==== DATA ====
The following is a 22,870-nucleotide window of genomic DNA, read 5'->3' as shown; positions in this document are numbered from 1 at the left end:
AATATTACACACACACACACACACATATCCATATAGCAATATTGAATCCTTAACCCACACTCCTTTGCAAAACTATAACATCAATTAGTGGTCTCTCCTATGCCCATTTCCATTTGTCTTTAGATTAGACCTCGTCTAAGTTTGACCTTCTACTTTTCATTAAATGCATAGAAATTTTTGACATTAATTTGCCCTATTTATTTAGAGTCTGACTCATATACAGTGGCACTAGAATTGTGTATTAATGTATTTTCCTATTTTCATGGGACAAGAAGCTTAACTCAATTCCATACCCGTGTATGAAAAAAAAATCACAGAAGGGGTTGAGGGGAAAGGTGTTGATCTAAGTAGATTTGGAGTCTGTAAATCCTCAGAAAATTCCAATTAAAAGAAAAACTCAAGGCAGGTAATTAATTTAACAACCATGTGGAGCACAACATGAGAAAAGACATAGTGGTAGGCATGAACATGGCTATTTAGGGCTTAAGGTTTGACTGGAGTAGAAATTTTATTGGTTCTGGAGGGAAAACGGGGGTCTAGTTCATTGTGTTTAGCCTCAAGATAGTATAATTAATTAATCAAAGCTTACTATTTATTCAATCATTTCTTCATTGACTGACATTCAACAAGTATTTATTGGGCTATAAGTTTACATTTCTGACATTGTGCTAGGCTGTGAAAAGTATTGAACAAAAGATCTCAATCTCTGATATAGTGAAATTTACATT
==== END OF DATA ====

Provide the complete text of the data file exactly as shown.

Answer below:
The following is a 22,870-nucleotide window of genomic DNA, read 5'->3' as shown; positions in this document are numbered from 1 at the left end:
AATATTACACACACACACACACACATATCCATATAGCAATATTGAATCCTTAACCCACACTCCTTTGCAAAACTATAACATCAATTAGTGGTCTCTCCTATGCCCATTTCCATTTGTCTTTAGATTAGACCTCGTCTAAGTTTGACCTTCTACTTTTCATTAAATGCATAGAAATTTTTGACATTAATTTGCCCTATTTATTTAGAGTCTGACTCATATACAGTGGCACTAGAATTGTGTATTAATGTATTTTCCTATTTTCATGGGACAAGAAGCTTAACTCAATTCCATACCCGTGTATGAAAAAAAAATCACAGAAGGGGTTGAGGGGAAAGGTGTTGATCTAAGTAGATTTGGAGTCTGTAAATCCTCAGAAAATTCCAATTAAAAGAAAAACTCAAGGCAGGTAATTAATTTAACAACCATGTGGAGCACAACATGAGAAAAGACATAGTGGTAGGCATGAACATGGCTATTTAGGGCTTAAGGTTTGACTGGAGTAGAAATTTTATTGGTTCTGGAGGGAAAACGGGGGTCTAGTTCATTGTGTTTAGCCTCAAGATAGTATAATTAATTAATCAAAGCTTACTATTTATTCAATCATTTCTTCATTGACTGACATTCAACAAGTATTTATTGGGCTATAAGTTTACATTTCTGACATTGTGCTAGGCTGTGAAAAGTATTGAACAAAAGATCTCAATCTCTGATATAGTGAAATTTACATT